McFarlane to Appeal Twist Court Ruling
Todd McFarlane Says "It's Not Over"
July 6, 2000
Round one in the Tony Twist-Todd McFarlane lawsuit ended Wednesday with a jury in St. Louis Circuit Court awarding Twist $24.5 million.
Twist, a former NHL enforcer with the St. Louis Blues, claimed McFarlane had stolen his name for a character in the Spawn comic book, Antonio Twistelli, known by the Tony Twist nickname.
In a surreal several days in St. Louis, Twist claimed McFarlane's character - which shares a nickname with the real person, but no physical attributes - had damaged the value of his name and cost him the ability to get product endorsements.
Twist is not currently on any team roster in the National Hockey League.
McFarlane immediately started the appeals ball rolling.
"It's not over," McFarlane said. "I'm willing to go the whole nine yards on this one."
A judge will look over the ruling within the next 30 days, at which point the case may move up to the Missouri Appellate Court.
Although there is a person with the same name, the Tony Twist comic book foe shares no physical characteristics and is not based on Tony Twist the hockey player. The Twist character in Spawn is a minor one, appearing in only 166 of the nearly 31,000 images in the Spawn series.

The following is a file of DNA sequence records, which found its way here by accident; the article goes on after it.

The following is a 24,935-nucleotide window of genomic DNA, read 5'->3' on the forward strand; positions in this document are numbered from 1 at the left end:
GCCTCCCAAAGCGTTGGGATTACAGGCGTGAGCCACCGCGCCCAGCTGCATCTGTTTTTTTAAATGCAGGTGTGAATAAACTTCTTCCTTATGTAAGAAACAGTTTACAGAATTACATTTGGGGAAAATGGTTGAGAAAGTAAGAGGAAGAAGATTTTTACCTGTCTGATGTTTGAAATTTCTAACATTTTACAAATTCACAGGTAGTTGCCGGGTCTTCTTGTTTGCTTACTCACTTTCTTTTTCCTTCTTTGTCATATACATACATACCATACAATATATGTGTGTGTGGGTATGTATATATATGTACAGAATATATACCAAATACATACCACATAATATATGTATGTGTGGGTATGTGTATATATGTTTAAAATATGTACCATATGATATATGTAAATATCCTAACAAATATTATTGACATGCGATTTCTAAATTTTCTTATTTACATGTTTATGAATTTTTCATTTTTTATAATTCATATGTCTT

"I'm taking this very personally," said McFarlane. "I resent the state of Missouri for taking away my constitutional rights."
"This is not about Twist," he continued. "We get along fine, this is way beyond Tony Twist, this is a First Amendment issue."
Though the ruling is huge, McFarlane said it's not really about the money.
"If I lost and the damages were only $10, I'd still fight this thing, because you can't let what happened stand. I'm not trying to cover my ass on this. What I was just found guilty of, there are now thousands of people in the entertainment and publishing industry guilty of the same crime. We all became guilty. You can take my name out and put in CNN or Time Warner or Stephen King ... you're guilty."
The appeals process is lengthy. It's likely to be several years before this drama plays out.
"I'm just glad this part is over so I can get back to work. I can approve more toys this week, read more scripts. This ruling does not affect any of our daily activities," said McFarlane over lunch in his Tempe, AZ, office.
So the McFarlane companies will still run on time. The action figures will still be on store shelves, the comics will still be printed, the movie and entertainment pitches will still be made.
"The only dramatic change in my day-to-day activities will perhaps be changing character names in reprints or trade paperbacks," said McFarlane. "That's it."